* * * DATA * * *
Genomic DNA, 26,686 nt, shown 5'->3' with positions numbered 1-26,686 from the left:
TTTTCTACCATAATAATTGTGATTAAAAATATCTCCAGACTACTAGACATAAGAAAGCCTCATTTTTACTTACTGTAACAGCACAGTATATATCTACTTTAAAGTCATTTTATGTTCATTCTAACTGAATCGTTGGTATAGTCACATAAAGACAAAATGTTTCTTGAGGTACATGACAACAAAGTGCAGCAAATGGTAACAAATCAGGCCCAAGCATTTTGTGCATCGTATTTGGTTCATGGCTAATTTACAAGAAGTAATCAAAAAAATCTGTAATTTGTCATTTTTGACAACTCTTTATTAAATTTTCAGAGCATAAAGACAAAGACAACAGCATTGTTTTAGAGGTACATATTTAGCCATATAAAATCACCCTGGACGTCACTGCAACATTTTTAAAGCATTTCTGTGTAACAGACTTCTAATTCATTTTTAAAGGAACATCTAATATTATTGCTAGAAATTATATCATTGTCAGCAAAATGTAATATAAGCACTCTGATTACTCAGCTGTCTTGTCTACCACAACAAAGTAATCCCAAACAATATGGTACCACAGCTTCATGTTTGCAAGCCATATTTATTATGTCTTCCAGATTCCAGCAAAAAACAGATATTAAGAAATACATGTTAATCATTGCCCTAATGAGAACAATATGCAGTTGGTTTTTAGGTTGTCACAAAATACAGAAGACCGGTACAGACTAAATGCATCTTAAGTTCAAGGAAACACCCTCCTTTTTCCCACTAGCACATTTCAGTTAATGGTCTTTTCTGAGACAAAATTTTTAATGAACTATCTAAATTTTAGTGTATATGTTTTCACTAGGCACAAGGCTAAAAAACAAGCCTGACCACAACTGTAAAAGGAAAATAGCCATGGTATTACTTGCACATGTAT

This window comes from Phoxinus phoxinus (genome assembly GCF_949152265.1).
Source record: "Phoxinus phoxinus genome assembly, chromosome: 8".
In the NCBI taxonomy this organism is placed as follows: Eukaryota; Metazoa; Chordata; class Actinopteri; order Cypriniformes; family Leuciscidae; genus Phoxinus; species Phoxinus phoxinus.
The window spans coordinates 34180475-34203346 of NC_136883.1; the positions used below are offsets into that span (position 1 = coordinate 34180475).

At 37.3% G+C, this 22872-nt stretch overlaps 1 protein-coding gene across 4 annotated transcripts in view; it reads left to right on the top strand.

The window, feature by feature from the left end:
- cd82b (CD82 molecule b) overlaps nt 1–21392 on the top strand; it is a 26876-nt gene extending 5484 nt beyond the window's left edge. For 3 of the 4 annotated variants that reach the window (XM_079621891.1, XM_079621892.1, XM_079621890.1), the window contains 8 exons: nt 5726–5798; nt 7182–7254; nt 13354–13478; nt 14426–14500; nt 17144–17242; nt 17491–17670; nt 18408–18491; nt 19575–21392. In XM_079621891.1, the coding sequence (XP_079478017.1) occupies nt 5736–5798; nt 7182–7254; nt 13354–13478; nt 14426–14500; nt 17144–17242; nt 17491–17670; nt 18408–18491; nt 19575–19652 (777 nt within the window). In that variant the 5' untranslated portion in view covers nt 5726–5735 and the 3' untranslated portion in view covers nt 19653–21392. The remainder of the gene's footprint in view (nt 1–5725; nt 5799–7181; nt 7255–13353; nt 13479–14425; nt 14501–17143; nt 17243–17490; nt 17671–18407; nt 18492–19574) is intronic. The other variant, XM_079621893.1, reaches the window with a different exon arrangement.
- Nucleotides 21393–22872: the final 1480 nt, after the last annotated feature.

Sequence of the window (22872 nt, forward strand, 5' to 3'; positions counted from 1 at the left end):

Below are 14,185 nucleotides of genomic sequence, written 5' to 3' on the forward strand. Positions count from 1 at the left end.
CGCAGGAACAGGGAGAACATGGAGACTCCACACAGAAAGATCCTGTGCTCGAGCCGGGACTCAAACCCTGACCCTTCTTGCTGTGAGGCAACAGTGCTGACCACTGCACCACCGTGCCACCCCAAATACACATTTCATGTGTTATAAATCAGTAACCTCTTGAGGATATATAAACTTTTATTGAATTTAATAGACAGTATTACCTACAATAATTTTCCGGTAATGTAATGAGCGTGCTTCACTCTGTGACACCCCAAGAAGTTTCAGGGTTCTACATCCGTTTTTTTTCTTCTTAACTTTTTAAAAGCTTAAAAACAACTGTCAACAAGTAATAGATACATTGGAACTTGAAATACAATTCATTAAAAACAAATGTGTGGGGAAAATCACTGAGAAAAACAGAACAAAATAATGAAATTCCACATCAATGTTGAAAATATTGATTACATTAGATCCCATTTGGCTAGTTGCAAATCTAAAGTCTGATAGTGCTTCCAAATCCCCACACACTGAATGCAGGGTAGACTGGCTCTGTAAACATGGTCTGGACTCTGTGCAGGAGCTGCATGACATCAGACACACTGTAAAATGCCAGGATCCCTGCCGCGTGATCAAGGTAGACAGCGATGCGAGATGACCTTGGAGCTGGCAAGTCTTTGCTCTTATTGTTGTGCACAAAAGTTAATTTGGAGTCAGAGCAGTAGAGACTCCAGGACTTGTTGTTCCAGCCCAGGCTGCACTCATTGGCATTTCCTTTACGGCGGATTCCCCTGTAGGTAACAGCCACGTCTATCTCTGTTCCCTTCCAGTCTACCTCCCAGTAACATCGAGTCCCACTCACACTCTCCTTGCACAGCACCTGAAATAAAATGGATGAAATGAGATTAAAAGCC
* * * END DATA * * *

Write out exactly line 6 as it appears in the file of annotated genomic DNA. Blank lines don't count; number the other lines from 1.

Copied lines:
The window spans coordinates 34180475-34203346 of NC_136883.1; the positions used below are offsets into that span (position 1 = coordinate 34180475).